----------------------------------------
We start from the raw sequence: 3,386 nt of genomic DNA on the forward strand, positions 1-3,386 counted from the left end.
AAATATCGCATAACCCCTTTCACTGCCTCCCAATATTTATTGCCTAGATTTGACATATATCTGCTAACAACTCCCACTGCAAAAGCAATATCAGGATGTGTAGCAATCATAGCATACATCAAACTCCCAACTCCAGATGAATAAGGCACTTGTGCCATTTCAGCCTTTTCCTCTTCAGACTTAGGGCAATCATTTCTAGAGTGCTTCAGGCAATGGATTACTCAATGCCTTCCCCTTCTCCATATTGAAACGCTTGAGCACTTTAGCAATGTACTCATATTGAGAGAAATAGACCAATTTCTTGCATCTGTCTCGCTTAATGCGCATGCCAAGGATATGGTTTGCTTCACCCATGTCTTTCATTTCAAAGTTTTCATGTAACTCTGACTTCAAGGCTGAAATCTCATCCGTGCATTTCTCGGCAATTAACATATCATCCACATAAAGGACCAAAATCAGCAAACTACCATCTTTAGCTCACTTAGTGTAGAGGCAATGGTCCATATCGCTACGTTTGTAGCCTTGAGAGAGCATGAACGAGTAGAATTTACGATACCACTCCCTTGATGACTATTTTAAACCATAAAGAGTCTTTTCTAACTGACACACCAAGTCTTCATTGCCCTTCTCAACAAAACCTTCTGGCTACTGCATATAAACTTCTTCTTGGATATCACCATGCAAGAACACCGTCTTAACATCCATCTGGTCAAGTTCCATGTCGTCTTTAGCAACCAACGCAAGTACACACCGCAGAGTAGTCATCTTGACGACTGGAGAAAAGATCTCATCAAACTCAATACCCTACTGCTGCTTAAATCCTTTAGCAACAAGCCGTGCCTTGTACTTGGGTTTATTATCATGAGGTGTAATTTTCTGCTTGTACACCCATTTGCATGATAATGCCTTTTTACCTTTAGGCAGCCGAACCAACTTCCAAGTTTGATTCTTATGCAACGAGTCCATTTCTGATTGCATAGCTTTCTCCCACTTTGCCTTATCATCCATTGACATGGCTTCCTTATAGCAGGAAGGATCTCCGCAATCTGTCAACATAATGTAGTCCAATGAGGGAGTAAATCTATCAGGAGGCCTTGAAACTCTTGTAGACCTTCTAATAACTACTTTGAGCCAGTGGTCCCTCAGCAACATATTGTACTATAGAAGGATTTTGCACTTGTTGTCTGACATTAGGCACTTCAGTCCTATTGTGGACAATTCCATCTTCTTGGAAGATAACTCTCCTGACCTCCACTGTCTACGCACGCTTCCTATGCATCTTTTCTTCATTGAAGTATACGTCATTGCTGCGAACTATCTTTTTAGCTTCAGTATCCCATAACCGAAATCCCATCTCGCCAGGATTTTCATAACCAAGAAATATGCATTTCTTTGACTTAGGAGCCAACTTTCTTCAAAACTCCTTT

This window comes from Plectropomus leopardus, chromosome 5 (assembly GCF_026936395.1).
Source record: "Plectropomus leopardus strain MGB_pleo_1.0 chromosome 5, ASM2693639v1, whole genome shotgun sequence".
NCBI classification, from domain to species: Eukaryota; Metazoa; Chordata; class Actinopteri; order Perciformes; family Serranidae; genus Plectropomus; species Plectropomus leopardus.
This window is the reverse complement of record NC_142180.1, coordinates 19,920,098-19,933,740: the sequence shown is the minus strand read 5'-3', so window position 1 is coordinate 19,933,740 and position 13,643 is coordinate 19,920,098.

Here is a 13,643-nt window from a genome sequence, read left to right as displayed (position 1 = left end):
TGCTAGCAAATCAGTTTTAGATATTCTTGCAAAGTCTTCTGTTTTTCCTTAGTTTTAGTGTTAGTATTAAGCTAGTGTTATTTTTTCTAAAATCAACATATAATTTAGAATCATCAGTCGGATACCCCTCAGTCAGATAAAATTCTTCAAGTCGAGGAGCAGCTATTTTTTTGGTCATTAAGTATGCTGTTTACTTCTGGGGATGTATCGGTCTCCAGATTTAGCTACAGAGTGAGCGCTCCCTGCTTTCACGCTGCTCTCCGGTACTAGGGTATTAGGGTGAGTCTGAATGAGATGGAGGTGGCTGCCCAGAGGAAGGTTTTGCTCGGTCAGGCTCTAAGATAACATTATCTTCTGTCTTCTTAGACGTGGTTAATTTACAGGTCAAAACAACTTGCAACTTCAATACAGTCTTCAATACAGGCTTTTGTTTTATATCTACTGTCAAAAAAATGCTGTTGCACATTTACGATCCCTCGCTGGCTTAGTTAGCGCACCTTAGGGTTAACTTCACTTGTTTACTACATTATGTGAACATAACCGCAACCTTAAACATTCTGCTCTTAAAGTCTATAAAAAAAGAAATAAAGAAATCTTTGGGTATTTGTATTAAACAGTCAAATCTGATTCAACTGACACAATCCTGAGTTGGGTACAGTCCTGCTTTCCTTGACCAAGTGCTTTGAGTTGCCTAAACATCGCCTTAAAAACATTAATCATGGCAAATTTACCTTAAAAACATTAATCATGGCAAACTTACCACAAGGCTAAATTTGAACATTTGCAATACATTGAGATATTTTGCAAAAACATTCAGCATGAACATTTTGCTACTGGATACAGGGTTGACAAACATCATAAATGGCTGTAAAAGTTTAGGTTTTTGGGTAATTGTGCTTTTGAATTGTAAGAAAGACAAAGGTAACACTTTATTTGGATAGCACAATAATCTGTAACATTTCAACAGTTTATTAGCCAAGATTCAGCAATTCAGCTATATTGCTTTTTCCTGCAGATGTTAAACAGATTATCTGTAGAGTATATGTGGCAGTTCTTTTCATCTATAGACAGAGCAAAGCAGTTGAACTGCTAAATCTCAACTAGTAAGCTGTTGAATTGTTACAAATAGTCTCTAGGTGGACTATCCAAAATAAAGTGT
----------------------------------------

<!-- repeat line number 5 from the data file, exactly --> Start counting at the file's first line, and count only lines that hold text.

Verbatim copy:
NCBI classification, from domain to species: Eukaryota; Metazoa; Chordata; class Actinopteri; order Perciformes; family Serranidae; genus Plectropomus; species Plectropomus leopardus.